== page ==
A review of 10 articles including more than 2800 patients21 that evaluated risk factors and management of overactive bladder after SUI surgery, found several risk factors for “de novo” urgency: obesity, advanced age, poor bladder capacity, high pressure detrusor or history of SUI surgery. Advanced age and previous MUI seem to be the most consistent risk factors. We did not find differences with other authors in relation to age. In our sample the mean age was 55.8years, similar to that described in other publications: 53.2years,16 56.9years15 and 59.7years.17 Other factors that could influence would be: the location of the band in relation to the urethral neck, the proximity of the band to the urethral wall or the thickness of the urethra itself. We believe that careful patient selection could achieve better results.

Finally, our frequency of SUI´s recurrence is not negligible, 14.93%. Given the sharp drop in the objective continence rate from the fifth year, maybe a recu-rrence is more likely thereafter.

Limitations of this study

  1. The sample size is small (67) and only 2 patients completed follow-up at 6years. Therefore, long-term results cannot be evaluated.
  2. Data from the third to the sixth year were obtained by telephone interview, using a questionnaire that made it possible to rule out the presence of incontinence or urinary urgency.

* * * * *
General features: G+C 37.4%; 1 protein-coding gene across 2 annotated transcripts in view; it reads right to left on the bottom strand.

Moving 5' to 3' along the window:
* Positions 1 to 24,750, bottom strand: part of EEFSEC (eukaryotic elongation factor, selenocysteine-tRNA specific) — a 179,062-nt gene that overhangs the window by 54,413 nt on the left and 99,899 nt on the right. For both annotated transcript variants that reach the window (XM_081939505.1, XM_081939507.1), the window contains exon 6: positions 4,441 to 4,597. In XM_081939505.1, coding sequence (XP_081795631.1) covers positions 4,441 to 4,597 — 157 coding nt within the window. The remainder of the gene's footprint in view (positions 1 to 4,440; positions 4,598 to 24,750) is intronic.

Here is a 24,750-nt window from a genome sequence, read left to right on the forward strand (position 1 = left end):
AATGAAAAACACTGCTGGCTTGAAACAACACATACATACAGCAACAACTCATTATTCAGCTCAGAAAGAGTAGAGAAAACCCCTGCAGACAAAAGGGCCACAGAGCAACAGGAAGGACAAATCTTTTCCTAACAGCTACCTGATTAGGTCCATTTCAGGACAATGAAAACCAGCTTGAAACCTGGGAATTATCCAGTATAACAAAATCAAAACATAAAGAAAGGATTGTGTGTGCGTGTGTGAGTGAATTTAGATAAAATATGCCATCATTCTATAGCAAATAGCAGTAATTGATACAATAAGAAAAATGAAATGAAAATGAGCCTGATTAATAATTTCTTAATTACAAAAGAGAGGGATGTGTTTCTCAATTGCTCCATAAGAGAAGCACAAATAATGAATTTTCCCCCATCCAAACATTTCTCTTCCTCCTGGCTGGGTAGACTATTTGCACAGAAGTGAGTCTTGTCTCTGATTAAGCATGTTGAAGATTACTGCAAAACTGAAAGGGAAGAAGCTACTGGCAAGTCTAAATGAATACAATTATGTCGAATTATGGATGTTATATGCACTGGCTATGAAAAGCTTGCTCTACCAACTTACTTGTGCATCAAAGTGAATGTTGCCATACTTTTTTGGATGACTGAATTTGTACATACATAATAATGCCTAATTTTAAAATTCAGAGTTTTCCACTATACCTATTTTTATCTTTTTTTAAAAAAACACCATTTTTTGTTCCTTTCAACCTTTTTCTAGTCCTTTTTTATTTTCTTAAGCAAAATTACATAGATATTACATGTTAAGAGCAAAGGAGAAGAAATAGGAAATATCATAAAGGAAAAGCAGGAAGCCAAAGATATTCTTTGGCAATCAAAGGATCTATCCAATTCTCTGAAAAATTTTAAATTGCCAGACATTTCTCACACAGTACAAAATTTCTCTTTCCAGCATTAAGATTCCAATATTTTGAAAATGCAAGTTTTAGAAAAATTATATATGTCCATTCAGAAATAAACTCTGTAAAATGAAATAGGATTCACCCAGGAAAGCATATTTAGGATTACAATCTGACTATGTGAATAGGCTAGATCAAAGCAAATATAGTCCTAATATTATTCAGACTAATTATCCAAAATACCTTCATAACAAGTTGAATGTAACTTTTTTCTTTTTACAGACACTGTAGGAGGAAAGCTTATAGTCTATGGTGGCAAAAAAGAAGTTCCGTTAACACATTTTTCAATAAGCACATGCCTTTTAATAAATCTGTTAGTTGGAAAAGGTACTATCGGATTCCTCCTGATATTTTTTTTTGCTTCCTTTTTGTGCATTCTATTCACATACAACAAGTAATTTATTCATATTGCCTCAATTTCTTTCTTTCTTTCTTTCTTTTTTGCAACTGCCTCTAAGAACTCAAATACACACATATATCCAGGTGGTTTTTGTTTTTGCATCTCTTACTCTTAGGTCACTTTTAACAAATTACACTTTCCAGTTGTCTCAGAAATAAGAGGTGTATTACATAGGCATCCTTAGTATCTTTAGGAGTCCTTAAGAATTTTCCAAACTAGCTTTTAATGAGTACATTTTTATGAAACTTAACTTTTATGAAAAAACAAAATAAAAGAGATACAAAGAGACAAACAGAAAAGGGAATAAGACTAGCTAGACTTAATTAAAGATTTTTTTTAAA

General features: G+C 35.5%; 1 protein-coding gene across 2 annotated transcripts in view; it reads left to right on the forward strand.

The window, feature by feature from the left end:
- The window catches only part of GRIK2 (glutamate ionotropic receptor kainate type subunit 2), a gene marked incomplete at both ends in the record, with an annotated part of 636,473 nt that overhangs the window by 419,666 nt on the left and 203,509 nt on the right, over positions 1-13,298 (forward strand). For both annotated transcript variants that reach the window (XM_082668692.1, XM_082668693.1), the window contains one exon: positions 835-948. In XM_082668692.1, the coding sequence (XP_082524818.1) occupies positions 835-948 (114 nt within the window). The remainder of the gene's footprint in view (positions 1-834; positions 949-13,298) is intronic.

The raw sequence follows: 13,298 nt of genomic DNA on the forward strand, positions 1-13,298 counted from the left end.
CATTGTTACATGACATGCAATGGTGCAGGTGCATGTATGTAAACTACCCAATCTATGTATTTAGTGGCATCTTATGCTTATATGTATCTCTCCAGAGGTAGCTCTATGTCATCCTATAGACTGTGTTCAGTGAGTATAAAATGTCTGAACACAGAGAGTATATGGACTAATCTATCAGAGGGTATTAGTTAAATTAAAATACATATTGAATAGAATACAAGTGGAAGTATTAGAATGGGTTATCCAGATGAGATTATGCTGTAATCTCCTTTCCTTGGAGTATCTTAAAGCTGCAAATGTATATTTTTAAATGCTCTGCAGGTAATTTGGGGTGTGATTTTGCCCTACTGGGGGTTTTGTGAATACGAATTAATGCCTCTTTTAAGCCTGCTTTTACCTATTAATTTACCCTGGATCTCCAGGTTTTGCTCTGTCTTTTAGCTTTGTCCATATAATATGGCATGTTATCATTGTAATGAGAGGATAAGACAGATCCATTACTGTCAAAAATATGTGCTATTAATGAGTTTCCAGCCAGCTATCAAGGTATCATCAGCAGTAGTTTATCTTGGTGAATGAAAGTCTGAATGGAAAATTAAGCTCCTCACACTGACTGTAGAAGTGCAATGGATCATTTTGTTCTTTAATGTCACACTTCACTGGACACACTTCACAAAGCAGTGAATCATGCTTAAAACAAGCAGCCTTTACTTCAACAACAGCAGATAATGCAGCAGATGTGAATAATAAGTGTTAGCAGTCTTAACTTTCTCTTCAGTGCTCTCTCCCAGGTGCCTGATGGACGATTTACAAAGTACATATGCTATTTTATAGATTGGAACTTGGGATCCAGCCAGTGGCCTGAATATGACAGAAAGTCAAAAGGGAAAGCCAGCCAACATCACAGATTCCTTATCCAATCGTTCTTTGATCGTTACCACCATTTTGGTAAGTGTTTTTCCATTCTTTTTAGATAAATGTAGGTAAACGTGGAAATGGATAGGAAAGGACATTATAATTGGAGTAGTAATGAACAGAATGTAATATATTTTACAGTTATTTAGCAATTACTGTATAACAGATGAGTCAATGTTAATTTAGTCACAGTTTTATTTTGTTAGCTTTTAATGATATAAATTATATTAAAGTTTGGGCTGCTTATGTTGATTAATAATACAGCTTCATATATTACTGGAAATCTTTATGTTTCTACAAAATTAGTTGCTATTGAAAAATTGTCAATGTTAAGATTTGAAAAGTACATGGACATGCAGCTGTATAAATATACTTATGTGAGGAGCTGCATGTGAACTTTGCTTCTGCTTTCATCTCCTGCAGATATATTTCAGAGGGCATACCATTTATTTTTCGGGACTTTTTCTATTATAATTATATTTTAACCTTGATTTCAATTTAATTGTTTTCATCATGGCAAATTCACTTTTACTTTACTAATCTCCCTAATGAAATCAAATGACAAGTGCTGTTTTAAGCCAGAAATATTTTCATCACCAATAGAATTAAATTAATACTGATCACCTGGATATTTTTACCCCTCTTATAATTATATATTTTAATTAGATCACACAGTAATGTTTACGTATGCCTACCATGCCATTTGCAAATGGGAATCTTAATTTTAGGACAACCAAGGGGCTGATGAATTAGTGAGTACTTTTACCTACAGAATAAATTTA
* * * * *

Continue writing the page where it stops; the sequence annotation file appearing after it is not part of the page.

Conclusion

  1. The Altis® Single Incision Sling presents high objective and subjective cure rates in the short and medium-term during the 6-year follow-up.
  2. It is a safe procedure that does not associate severe complications.
  3. We found a high percentage of “de novo” urgency and recurrence of stress urinary incontinence during follow-up, especially after the fifth year.

Acknowledgments

None.

Each author’s contribution to the manuscript

Dakota Viruega-Cuaresma, PhD: Manuscript writing, Data Collection.

Sonia De-Miguel-Manso, PhD: Project development, Manuscript writing, Data Collection.

Elena García-García, PhD: Data Collection, Manuscript writing.

Carmen E. Badillo-Bercebal, PhD: Data Collection.

Julio A. Gobernado-Tejedor, PhD, MD: Project development, Statistical analysis.

Marta Pérez-Febles, PhD: Data Collection.

Funding

No funding was obtained for the implementation of this study.

Conflicts of interest

The authors declare that they have no conflict of interest.